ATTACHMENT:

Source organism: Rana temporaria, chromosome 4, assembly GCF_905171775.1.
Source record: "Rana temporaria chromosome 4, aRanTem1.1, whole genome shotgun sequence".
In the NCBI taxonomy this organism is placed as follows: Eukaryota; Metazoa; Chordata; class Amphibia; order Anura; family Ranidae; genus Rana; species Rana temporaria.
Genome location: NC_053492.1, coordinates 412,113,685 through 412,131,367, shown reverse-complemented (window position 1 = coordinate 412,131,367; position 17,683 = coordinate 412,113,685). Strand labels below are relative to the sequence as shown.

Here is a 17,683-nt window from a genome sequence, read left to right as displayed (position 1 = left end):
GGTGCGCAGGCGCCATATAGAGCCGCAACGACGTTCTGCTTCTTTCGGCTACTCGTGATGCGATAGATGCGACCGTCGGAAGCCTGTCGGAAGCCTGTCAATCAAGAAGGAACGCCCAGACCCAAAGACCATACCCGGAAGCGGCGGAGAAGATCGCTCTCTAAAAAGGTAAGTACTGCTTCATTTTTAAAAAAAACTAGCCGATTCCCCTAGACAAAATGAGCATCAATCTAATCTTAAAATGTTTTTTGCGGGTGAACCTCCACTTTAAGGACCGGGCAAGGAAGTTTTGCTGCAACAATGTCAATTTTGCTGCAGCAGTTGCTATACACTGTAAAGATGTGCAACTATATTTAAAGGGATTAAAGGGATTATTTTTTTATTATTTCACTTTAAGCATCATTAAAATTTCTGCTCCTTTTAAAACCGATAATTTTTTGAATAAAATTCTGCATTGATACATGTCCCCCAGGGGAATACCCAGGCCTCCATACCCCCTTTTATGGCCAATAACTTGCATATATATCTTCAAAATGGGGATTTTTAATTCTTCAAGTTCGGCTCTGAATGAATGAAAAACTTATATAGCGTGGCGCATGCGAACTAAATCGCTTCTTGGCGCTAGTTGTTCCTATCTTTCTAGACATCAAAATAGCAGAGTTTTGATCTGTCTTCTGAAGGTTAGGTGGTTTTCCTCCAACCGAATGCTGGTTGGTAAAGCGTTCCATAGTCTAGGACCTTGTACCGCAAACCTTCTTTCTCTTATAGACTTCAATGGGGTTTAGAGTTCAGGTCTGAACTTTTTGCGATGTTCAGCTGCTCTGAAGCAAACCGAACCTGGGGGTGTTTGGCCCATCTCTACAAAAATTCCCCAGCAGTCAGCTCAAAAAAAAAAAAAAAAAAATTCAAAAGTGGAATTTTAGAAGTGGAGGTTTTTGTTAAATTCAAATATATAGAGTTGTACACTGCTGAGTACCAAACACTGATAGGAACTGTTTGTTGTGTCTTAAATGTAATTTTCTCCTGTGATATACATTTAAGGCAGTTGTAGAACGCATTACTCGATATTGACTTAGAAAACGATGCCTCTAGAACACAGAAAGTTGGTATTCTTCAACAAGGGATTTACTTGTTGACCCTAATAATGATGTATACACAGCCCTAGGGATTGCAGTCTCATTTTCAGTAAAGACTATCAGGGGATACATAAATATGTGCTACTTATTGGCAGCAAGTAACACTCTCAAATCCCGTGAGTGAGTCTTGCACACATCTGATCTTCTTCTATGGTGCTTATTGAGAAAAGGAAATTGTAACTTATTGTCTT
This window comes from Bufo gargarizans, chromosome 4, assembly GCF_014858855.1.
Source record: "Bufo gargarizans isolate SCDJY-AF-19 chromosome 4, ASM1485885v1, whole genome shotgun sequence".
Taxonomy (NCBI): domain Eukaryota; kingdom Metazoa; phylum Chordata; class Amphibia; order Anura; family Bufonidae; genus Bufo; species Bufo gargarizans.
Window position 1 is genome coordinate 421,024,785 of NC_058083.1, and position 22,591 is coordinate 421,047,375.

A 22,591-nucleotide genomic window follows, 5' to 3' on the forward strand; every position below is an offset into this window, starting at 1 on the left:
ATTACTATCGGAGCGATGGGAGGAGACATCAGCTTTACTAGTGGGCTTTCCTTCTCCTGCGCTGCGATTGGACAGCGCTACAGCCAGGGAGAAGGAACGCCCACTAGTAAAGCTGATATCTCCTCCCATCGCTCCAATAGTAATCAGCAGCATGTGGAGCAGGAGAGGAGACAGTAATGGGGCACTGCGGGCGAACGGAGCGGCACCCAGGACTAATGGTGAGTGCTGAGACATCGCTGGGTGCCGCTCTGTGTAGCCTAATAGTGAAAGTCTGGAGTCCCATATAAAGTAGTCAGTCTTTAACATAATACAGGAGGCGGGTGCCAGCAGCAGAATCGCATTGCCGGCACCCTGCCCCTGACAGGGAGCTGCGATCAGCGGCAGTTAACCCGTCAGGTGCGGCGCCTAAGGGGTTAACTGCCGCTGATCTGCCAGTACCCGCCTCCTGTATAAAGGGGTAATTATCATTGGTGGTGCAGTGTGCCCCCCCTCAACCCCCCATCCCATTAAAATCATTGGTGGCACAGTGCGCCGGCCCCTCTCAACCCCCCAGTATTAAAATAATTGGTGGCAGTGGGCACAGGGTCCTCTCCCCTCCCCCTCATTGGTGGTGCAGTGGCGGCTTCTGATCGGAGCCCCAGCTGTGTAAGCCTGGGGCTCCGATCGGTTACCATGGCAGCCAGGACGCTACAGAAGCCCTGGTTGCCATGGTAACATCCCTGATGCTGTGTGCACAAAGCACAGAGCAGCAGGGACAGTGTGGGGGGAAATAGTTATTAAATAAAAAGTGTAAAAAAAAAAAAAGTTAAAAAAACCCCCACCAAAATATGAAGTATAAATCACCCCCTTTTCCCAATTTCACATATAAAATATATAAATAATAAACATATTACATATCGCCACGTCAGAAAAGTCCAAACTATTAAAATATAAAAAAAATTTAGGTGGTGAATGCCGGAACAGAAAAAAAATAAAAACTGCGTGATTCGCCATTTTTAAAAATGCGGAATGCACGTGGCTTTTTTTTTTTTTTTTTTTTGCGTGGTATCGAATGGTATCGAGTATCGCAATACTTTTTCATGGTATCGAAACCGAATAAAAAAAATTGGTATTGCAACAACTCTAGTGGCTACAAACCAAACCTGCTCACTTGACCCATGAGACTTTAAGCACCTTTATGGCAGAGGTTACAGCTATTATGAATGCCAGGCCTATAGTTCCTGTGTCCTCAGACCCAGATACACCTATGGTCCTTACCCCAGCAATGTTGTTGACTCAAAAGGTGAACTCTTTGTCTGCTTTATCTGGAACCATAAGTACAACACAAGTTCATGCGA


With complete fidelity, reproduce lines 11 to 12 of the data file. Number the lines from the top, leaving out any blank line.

A 22,591-nucleotide genomic window follows, 5' to 3' on the forward strand; every position below is an offset into this window, starting at 1 on the left:
ATTACTATCGGAGCGATGGGAGGAGACATCAGCTTTACTAGTGGGCTTTCCTTCTCCTGCGCTGCGATTGGACAGCGCTACAGCCAGGGAGAAGGAACGCCCACTAGTAAAGCTGATATCTCCTCCCATCGCTCCAATAGTAATCAGCAGCATGTGGAGCAGGAGAGGAGACAGTAATGGGGCACTGCGGGCGAACGGAGCGGCACCCAGGACTAATGGTGAGTGCTGAGACATCGCTGGGTGCCGCTCTGTGTAGCCTAATAGTGAAAGTCTGGAGTCCCATATAAAGTAGTCAGTCTTTAACATAATACAGGAGGCGGGTGCCAGCAGCAGAATCGCATTGCCGGCACCCTGCCCCTGACAGGGAGCTGCGATCAGCGGCAGTTAACCCGTCAGGTGCGGCGCCTAAGGGGTTAACTGCCGCTGATCTGCCAGTACCCGCCTCCTGTATAAAGGGGTAATTATCATTGGTGGTGCAGTGTGCCCCCCCTCAACCCCCCATCCCATTAAAATCATTGGTGGCACAGTGCGCCGGCCCCTCTCAACCCCCCAGTATTAAAATAATTGGTGGCAGTGGGCACAGGGTCCTCTCCCCTCCCCCTCATTGGTGGTGCAGTGGCGGCTTCTGATCGGAGCCCCAGCTGTGTAAGCCTGGGGCTCCGATCGGTTACCATGGCAGCCAGGACGCTACAGAAGCCCTGGTTGCCATGGTAACATCCCTGATGCTGTGTGCACAAAGCACAGAGCAGCAGGGACAGTGTGGGGGGAAATAGTTATTAAATAAAAAGTGTAAAAAAAAAAAAAGTTAAAAAAACCCCCACCAAAATATGAAGTATAAATCACCCCCTTTTCCCAATTTCACATATAAAATATATAAATAATAAACATATTACATATCGCCACGTCAGAAAAGTCCAAACTATTAAAATATAAAAAAAATTTAGGTGGTGAATGCCGGAACAGAAAAAAAATAAAAACTGCGTGATTCGCCATTTTTAAAAATGCGGAATGCACGTGGCTTTTTTTTTTTTTTTTTTTTGCGTGGTATCGAATGGTATCGAGTATCGCAATACTTTTTCATGGTATCGAAACCGAATAAAAAAAATTGGTATTGCAACAACTCTAGTGGCTACAAACCAAACCTGCTCACTTGACCCATGAGACTTTAAGCACCTTTATGGCAGAGGTTACAGCTATTATGAATGCCAGGCCTATAGTTCCTGTGTCCTCAGACCCAGATACACCTATGGTCCTTACCCCAGCAATGTTGTTGACTCAAAAGGTGAACTCTTTGTCTGCTTTATCTGGAACCATAAGTACAACACAAGTTCATGCGA